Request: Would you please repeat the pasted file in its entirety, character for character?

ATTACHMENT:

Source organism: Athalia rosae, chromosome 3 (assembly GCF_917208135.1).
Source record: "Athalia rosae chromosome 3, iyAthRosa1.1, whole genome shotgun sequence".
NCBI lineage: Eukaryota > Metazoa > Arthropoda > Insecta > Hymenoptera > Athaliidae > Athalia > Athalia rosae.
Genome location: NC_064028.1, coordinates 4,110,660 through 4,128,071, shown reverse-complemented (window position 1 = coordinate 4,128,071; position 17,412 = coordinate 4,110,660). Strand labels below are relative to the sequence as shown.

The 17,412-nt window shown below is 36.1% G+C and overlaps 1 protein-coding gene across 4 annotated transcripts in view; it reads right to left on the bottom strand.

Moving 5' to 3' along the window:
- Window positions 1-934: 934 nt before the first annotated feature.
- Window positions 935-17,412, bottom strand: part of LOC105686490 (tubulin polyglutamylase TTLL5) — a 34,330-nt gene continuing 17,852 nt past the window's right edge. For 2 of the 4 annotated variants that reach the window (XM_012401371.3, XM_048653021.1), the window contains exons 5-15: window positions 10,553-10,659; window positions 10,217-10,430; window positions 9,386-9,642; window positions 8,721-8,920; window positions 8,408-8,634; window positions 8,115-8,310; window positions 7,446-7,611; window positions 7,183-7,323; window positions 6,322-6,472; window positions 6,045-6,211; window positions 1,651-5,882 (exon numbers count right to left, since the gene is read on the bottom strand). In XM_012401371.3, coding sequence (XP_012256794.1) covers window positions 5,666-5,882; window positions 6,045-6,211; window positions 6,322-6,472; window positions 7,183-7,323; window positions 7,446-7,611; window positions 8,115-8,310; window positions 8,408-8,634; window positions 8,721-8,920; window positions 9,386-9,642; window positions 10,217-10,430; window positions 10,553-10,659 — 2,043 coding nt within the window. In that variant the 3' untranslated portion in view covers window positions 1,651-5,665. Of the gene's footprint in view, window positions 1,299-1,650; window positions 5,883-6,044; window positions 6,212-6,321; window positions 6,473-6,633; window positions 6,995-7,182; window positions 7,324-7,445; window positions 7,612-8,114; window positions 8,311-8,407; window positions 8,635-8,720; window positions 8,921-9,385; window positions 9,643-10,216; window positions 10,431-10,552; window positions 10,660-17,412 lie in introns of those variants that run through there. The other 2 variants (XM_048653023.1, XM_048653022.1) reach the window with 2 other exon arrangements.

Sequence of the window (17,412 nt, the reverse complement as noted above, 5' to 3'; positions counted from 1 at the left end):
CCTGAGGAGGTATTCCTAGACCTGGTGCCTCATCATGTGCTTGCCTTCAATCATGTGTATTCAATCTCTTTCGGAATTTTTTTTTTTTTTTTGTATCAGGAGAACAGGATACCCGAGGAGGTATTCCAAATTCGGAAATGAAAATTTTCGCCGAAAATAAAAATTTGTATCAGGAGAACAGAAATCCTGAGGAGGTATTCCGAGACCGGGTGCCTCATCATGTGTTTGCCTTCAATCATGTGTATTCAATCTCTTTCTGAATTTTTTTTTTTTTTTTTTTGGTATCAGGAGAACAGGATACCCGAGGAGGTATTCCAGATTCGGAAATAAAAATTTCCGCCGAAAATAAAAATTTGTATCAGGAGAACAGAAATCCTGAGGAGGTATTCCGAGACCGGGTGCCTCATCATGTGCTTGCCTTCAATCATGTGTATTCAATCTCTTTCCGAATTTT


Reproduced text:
Source organism: Athalia rosae, chromosome 3 (assembly GCF_917208135.1).
Source record: "Athalia rosae chromosome 3, iyAthRosa1.1, whole genome shotgun sequence".
NCBI lineage: Eukaryota > Metazoa > Arthropoda > Insecta > Hymenoptera > Athaliidae > Athalia > Athalia rosae.
Genome location: NC_064028.1, coordinates 4,110,660 through 4,128,071, shown reverse-complemented (window position 1 = coordinate 4,128,071; position 17,412 = coordinate 4,110,660). Strand labels below are relative to the sequence as shown.

The 17,412-nt window shown below is 36.1% G+C and overlaps 1 protein-coding gene across 4 annotated transcripts in view; it reads right to left on the bottom strand.

Moving 5' to 3' along the window:
- Window positions 1-934: 934 nt before the first annotated feature.
- Window positions 935-17,412, bottom strand: part of LOC105686490 (tubulin polyglutamylase TTLL5) — a 34,330-nt gene continuing 17,852 nt past the window's right edge. For 2 of the 4 annotated variants that reach the window (XM_012401371.3, XM_048653021.1), the window contains exons 5-15: window positions 10,553-10,659; window positions 10,217-10,430; window positions 9,386-9,642; window positions 8,721-8,920; window positions 8,408-8,634; window positions 8,115-8,310; window positions 7,446-7,611; window positions 7,183-7,323; window positions 6,322-6,472; window positions 6,045-6,211; window positions 1,651-5,882 (exon numbers count right to left, since the gene is read on the bottom strand). In XM_012401371.3, coding sequence (XP_012256794.1) covers window positions 5,666-5,882; window positions 6,045-6,211; window positions 6,322-6,472; window positions 7,183-7,323; window positions 7,446-7,611; window positions 8,115-8,310; window positions 8,408-8,634; window positions 8,721-8,920; window positions 9,386-9,642; window positions 10,217-10,430; window positions 10,553-10,659 — 2,043 coding nt within the window. In that variant the 3' untranslated portion in view covers window positions 1,651-5,665. Of the gene's footprint in view, window positions 1,299-1,650; window positions 5,883-6,044; window positions 6,212-6,321; window positions 6,473-6,633; window positions 6,995-7,182; window positions 7,324-7,445; window positions 7,612-8,114; window positions 8,311-8,407; window positions 8,635-8,720; window positions 8,921-9,385; window positions 9,643-10,216; window positions 10,431-10,552; window positions 10,660-17,412 lie in introns of those variants that run through there. The other 2 variants (XM_048653023.1, XM_048653022.1) reach the window with 2 other exon arrangements.

Sequence of the window (17,412 nt, the reverse complement as noted above, 5' to 3'; positions counted from 1 at the left end):
CCTGAGGAGGTATTCCTAGACCTGGTGCCTCATCATGTGCTTGCCTTCAATCATGTGTATTCAATCTCTTTCGGAATTTTTTTTTTTTTTTTGTATCAGGAGAACAGGATACCCGAGGAGGTATTCCAAATTCGGAAATGAAAATTTTCGCCGAAAATAAAAATTTGTATCAGGAGAACAGAAATCCTGAGGAGGTATTCCGAGACCGGGTGCCTCATCATGTGTTTGCCTTCAATCATGTGTATTCAATCTCTTTCTGAATTTTTTTTTTTTTTTTTTTGGTATCAGGAGAACAGGATACCCGAGGAGGTATTCCAGATTCGGAAATAAAAATTTCCGCCGAAAATAAAAATTTGTATCAGGAGAACAGAAATCCTGAGGAGGTATTCCGAGACCGGGTGCCTCATCATGTGCTTGCCTTCAATCATGTGTATTCAATCTCTTTCCGAATTTT